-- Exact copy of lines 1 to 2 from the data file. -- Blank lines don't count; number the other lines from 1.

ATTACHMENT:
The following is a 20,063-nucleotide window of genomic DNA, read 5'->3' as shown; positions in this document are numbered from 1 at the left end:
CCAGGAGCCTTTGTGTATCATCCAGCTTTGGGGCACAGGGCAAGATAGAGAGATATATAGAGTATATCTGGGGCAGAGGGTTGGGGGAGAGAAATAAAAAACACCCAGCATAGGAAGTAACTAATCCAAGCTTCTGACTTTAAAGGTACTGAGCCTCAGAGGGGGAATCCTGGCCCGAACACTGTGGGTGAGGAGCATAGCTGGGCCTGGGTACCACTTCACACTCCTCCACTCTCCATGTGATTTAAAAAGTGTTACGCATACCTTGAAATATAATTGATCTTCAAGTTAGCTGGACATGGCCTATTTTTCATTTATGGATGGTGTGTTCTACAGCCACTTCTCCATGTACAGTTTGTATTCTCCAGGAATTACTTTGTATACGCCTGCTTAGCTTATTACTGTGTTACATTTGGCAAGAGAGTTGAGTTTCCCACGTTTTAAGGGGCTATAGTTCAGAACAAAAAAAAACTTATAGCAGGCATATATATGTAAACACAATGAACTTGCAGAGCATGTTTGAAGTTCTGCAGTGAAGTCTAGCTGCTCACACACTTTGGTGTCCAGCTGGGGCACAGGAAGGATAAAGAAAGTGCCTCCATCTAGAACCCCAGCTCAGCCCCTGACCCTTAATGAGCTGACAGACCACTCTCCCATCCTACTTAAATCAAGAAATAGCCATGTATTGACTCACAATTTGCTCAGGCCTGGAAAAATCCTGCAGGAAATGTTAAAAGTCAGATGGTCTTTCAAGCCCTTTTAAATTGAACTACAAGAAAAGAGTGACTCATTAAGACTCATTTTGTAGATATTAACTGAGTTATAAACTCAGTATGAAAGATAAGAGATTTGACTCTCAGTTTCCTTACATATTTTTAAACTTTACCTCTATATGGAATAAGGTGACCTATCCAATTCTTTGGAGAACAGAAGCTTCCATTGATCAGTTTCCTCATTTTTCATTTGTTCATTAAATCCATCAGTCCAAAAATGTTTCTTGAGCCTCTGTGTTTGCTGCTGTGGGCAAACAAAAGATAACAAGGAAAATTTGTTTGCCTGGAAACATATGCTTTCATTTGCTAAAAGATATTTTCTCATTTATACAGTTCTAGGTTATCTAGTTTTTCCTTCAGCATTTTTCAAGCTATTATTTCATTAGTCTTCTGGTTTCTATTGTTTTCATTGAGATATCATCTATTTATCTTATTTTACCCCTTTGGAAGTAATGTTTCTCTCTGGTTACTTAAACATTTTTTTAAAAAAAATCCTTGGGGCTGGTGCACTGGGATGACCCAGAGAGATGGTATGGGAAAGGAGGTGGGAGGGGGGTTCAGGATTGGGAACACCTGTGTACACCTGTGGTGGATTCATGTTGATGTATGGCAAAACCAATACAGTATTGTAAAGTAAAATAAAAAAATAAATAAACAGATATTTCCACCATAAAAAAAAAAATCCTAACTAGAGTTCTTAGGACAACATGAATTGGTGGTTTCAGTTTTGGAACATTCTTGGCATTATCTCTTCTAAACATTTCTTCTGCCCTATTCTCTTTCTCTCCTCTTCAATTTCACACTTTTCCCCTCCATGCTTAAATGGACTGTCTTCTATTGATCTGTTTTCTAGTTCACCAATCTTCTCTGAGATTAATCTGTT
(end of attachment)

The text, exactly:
The following is a 20,063-nucleotide window of genomic DNA, read 5'->3' as shown; positions in this document are numbered from 1 at the left end:
CCAGGAGCCTTTGTGTATCATCCAGCTTTGGGGCACAGGGCAAGATAGAGAGATATATAGAGTATATCTGGGGCAGAGGGTTGGGGGAGAGAAATAAAAAACACCCAGCATAGGAAGTAACTAATCCAAGCTTCTGACTTTAAAGGTACTGAGCCTCAGAGGGGGAATCCTGGCCCGAACACTGTGGGTGAGGAGCATAGCTGGGCCTGGGTACCACTTCACACTCCTCCACTCTCCATGTGATTTAAAAAGTGTTACGCATACCTTGAAATATAATTGATCTTCAAGTTAGCTGGACATGGCCTATTTTTCATTTATGGATGGTGTGTTCTACAGCCACTTCTCCATGTACAGTTTGTATTCTCCAGGAATTACTTTGTATACGCCTGCTTAGCTTATTACTGTGTTACATTTGGCAAGAGAGTTGAGTTTCCCACGTTTTAAGGGGCTATAGTTCAGAACAAAAAAAAACTTATAGCAGGCATATATATGTAAACACAATGAACTTGCAGAGCATGTTTGAAGTTCTGCAGTGAAGTCTAGCTGCTCACACACTTTGGTGTCCAGCTGGGGCACAGGAAGGATAAAGAAAGTGCCTCCATCTAGAACCCCAGCTCAGCCCCTGACCCTTAATGAGCTGACAGACCACTCTCCCATCCTACTTAAATCAAGAAATAGCCATGTATTGACTCACAATTTGCTCAGGCCTGGAAAAATCCTGCAGGAAATGTTAAAAGTCAGATGGTCTTTCAAGCCCTTTTAAATTGAACTACAAGAAAAGAGTGACTCATTAAGACTCATTTTGTAGATATTAACTGAGTTATAAACTCAGTATGAAAGATAAGAGATTTGACTCTCAGTTTCCTTACATATTTTTAAACTTTACCTCTATATGGAATAAGGTGACCTATCCAATTCTTTGGAGAACAGAAGCTTCCATTGATCAGTTTCCTCATTTTTCATTTGTTCATTAAATCCATCAGTCCAAAAATGTTTCTTGAGCCTCTGTGTTTGCTGCTGTGGGCAAACAAAAGATAACAAGGAAAATTTGTTTGCCTGGAAACATATGCTTTCATTTGCTAAAAGATATTTTCTCATTTATACAGTTCTAGGTTATCTAGTTTTTCCTTCAGCATTTTTCAAGCTATTATTTCATTAGTCTTCTGGTTTCTATTGTTTTCATTGAGATATCATCTATTTATCTTATTTTACCCCTTTGGAAGTAATGTTTCTCTCTGGTTACTTAAACATTTTTTTAAAAAAAATCCTTGGGGCTGGTGCACTGGGATGACCCAGAGAGATGGTATGGGAAAGGAGGTGGGAGGGGGGTTCAGGATTGGGAACACCTGTGTACACCTGTGGTGGATTCATGTTGATGTATGGCAAAACCAATACAGTATTGTAAAGTAAAATAAAAAAATAAATAAACAGATATTTCCACCATAAAAAAAAAAATCCTAACTAGAGTTCTTAGGACAACATGAATTGGTGGTTTCAGTTTTGGAACATTCTTGGCATTATCTCTTCTAAACATTTCTTCTGCCCTATTCTCTTTCTCTCCTCTTCAATTTCACACTTTTCCCCTCCATGCTTAAATGGACTGTCTTCTATTGATCTGTTTTCTAGTTCACCAATCTTCTCTGAGATTAATCTGTT